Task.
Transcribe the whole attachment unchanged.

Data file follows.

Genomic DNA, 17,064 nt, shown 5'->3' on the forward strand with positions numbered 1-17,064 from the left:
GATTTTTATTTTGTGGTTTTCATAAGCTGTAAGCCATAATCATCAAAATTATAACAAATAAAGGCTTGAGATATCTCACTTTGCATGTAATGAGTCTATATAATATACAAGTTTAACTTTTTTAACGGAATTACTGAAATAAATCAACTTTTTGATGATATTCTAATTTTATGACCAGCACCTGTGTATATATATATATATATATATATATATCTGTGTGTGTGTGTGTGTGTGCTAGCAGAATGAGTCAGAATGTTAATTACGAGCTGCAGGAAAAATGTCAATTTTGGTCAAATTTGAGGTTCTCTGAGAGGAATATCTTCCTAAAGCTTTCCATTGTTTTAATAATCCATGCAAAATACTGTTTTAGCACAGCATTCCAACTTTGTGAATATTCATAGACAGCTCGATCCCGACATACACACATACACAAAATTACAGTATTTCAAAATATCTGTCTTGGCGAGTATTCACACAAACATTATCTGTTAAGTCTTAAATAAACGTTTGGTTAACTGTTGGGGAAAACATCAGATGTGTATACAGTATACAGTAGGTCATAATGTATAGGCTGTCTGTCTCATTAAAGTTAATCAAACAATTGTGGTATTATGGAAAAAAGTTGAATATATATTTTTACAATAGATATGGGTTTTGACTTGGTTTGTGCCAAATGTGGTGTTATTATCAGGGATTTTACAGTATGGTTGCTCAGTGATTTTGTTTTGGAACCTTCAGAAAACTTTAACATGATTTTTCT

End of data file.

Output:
Genomic DNA, 17,064 nt, shown 5'->3' on the forward strand with positions numbered 1-17,064 from the left:
GATTTTTATTTTGTGGTTTTCATAAGCTGTAAGCCATAATCATCAAAATTATAACAAATAAAGGCTTGAGATATCTCACTTTGCATGTAATGAGTCTATATAATATACAAGTTTAACTTTTTTAACGGAATTACTGAAATAAATCAACTTTTTGATGATATTCTAATTTTATGACCAGCACCTGTGTATATATATATATATATATATATATATCTGTGTGTGTGTGTGTGTGTGCTAGCAGAATGAGTCAGAATGTTAATTACGAGCTGCAGGAAAAATGTCAATTTTGGTCAAATTTGAGGTTCTCTGAGAGGAATATCTTCCTAAAGCTTTCCATTGTTTTAATAATCCATGCAAAATACTGTTTTAGCACAGCATTCCAACTTTGTGAATATTCATAGACAGCTCGATCCCGACATACACACATACACAAAATTACAGTATTTCAAAATATCTGTCTTGGCGAGTATTCACACAAACATTATCTGTTAAGTCTTAAATAAACGTTTGGTTAACTGTTGGGGAAAACATCAGATGTGTATACAGTATACAGTAGGTCATAATGTATAGGCTGTCTGTCTCATTAAAGTTAATCAAACAATTGTGGTATTATGGAAAAAAGTTGAATATATATTTTTACAATAGATATGGGTTTTGACTTGGTTTGTGCCAAATGTGGTGTTATTATCAGGGATTTTACAGTATGGTTGCTCAGTGATTTTGTTTTGGAACCTTCAGAAAACTTTAACATGATTTTTCT